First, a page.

posted by Karen Czapanskiy
First, many thanks to my exceptional and delightful colleague, Danny Citron, for inviting me to blog on Concurring Opinions. My blogging goal is to get you to focus on how law and policy could attend to the needs of family caregivers of special needs children. “Four in ten adults in the U.S. are caring for an adult or child with significant health issues,” according to a new Pew Research Center study. One would think that this large and growing population of family caregivers would command some attention. If they refused to do the job, after all, millions of frail elderly people, permanently-disabled veterans, and chronically-ill and disabled children could be left with nobody to meet their physical, emotional or medical needs. Social welfare organizations and institutions would be overrun, and social provision expenditures would skyrocket.
Refusing to do the job is not an option for many family caregivers, of course, for thousands of reasons, including love, duty and generosity of spirit. But many pay a price in terms of physical health, social isolation, and economic security. In my work about families raising children with special needs, I argue that we need to find ways to spread the costs so that they do not continue to fall almost exclusively on family members who step up.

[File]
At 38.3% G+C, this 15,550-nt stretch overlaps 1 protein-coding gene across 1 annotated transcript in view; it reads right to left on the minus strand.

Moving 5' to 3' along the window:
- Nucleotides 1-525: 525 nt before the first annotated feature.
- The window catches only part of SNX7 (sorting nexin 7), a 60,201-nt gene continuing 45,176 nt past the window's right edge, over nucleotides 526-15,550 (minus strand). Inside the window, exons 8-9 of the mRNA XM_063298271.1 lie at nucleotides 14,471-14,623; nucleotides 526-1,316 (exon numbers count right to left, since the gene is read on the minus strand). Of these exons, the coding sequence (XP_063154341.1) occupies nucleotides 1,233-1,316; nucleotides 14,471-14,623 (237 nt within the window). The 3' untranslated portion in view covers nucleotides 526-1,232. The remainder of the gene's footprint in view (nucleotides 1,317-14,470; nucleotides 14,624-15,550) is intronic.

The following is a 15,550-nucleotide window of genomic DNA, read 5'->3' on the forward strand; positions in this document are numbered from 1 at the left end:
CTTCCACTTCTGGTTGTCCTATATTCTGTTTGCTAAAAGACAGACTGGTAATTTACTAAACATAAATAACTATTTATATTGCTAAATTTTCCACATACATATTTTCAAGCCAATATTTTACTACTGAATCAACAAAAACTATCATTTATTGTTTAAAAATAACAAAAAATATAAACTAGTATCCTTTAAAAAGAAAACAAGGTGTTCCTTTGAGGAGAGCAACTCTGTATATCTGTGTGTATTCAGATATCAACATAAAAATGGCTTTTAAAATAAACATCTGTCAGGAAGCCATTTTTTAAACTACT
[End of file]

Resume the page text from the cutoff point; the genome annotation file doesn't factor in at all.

Here are three examples of law and policy being blind (or at least astigmatic) to the impact of care-giving on these parents. First, when a child’s parents divorce or separate, family law entitles the parent who lives with the child to child support and, in some unusual situations, alimony. Child support is calculated on the basis of the child’s needs, and alimony is determined based on what the payee needs. Both assume that, ordinarily, both of the child’s parents will be economically productive. Where the parent’s special care-giving responsibilities interfere with that parent earning a living, however, child support and alimony are not usually adjusted–there’s no “chalimony.” Second, the public benefits system picks up very little of slack for parents when special care-giving responsibilities interfere with the parent’s earning capacity. Worse yet, since the mid-1990s, states became subject to increasingly stringent requirements in federal law about tying public benefits to the efforts of recipients to get and hold employment. A different route is not unimaginable: in 2009, a stipend was enacted for family caregivers of veterans left permanently disabled during their service in recent wars. Nothing similar, however, exists for parents. Third, if a child’s special needs affect his or her ability to benefit from school, federal law has guaranteed since the mid-1970s that the child will nonetheless be provided with a “free and appropriate public education.” The statute is not blind to the child’s caregivers; in fact, it gives parents specific rights in terms of participating in planning the child’s educational program. What it does not do, however, is make sure that parents can exercise their rights in ways that make sense if their lives are over-stressed because they are caring for special needs children.